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DCMS Calls for More Loot Box Evidence; Sony Fined AUD$3.5m

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TheGamingEconomy’s Daily Digest brings you the prevalent business stories in gaming. In today’s news: DCMS calls for more loot box evidence; Sony fined AUD$3.5m (£1.9m); and Sandsoft Games launches.

DCMS calls for more loot box evidence

The UK Department for Digital, Culture, Media and Sport (DCMS) is to call for further evidence on loot boxes as it considers whether to classify the controversial in-game mechanic as a gambling product, according to a report published in The Guardian. Despite the committee stating in its report on immersive and addictive technologies, published September 2019, clearly outlining that loot boxes which do not disclose win probabilities should fall under the scope of gambling legislation, and MP Alex Sobel warning that the industry should either self-regulate or face government action, the government appears to be taking a more cautious approach by requesting further evidence.

Since the inquiry into loot boxes was first launched, the video games industry has responded with a number of steps to disclose win rates and label titles. As previously reported in TheGamingEconomy, leading console sellers Microsoft, Nintendo, and Sony along with the Entertainment Software Association (ESA) announced that publishers releasing titles on their respective platforms would have to disclose drop rates. Moreover, in April the Entertainment Software Rating Board (ESRB) added a new interactive labelling element to indicate when randomised elements are incorporated within in-game purchases, covering loot boxes as well as card packs and prize wheels. Opposition to loot boxes however remains, with NHS mental health director Claire Murdoch calling for a complete ban on loot box sales, along with set limits on all in-game spending.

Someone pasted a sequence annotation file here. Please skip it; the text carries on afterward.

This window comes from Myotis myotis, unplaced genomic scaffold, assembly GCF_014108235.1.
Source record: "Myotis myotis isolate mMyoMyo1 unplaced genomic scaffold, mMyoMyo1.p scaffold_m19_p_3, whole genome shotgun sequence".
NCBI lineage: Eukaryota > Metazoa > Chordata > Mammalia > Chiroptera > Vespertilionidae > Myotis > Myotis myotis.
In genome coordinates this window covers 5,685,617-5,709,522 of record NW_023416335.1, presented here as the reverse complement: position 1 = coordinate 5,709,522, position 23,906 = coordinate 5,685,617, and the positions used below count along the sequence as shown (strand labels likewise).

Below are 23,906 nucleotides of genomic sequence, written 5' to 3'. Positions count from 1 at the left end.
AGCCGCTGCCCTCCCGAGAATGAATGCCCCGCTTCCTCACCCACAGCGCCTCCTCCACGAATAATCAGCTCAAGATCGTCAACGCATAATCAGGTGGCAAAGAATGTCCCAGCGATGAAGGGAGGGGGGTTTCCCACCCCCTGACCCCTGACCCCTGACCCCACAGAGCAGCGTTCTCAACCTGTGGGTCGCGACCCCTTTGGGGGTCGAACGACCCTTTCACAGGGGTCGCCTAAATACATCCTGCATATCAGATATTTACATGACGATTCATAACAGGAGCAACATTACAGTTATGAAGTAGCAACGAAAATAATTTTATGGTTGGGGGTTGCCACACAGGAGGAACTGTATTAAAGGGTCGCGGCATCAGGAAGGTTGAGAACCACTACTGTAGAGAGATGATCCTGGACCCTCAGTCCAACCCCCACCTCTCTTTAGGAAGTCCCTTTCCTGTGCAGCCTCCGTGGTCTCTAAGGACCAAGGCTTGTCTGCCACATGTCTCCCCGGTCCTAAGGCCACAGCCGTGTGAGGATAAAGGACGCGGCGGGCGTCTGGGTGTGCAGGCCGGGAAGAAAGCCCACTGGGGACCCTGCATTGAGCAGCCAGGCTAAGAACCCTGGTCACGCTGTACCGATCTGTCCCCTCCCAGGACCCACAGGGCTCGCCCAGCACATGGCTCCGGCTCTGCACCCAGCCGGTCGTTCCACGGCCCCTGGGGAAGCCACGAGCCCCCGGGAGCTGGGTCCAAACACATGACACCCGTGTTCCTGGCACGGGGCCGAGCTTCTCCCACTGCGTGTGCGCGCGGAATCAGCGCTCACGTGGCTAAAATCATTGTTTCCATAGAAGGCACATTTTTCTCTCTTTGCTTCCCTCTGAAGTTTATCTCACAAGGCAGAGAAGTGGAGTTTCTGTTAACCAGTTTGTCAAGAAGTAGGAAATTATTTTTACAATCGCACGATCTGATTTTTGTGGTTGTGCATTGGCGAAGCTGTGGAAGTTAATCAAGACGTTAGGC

Sony fined AUD$3.5m (£1.9m)

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The Federal Court of Australia has fined Sony Interactive Entertainment Network Europe Limited AUD$3.5m (£1.9m) for misleading five consumers over their rights under Australian Consumer Law (ACL). Sony wrongly informed four of the consumers that it was not responsible for providing refunds for faulty titles once they were downloaded, or if 14 days had passed since it was initially purchased, while telling one of these that it was not liable to pay such a refund unless it was expressly authorised by the developer of the title. A fifth was incorrectly informed that Sony could provide the refund through virtual PlayStation currency instead of cash.

In a statement, Australian Competition & Consumer Commission (ACCC) Chair Rod Sims said, “Consumer guarantee rights do not expire after a digital product has been downloaded and certainly do not disappear after 14 days or any other arbitrary date claimed by a game store or developer. What Sony told these consumers was false and does not reflect the consumer guarantee rights afforded to Australian consumers under the Australian Consumer Law.”

Sandsoft Games launches

Sandsoft

Riyadh-based developer-publisher Sandsoft Games has launched today with the aim of developing the video games infrastructure in the Middle East and North Africa (MENA) region. The nascent studio is backed by an undisclosed level of funding from Saudi Arabian holding company Ajlan & Bros, which recently founded the Future Projects firm which will focus on the “modernisation” of the region, which will work alongside Sandsoft. Sandsoft will offer developers a full range of publishing services across all major platforms, as well as housing an internal development team. According to Sandsoft, the MENA video games industry has been growing at a CAGR of 25%, with the region recently under the spotlight with Zynga’s USD$1.8bn (£1.4bn) acquisition of Turkish mobile games firm Peak.

Announcing the launch of the studio, Sandsoft Games CEO Mo Fadl (former Head of Global Esports, Wargaming) wrote, “MENA has for a long time been an emerging market. There are a number of prominent titles that have been localised for the region but what I’ve often found is the region is an afterthought and products are only translated even though we know just how hungry MENA players are for new gaming experiences. It has always been my ambition to push the gaming scene further in MENA. I believe all gamers should be offered the best possible entertainment experience and my goal is to build a team who will help to achieve this for MENA. I’m incredibly excited to be a part of Sandsoft, this is my lifelong passion.”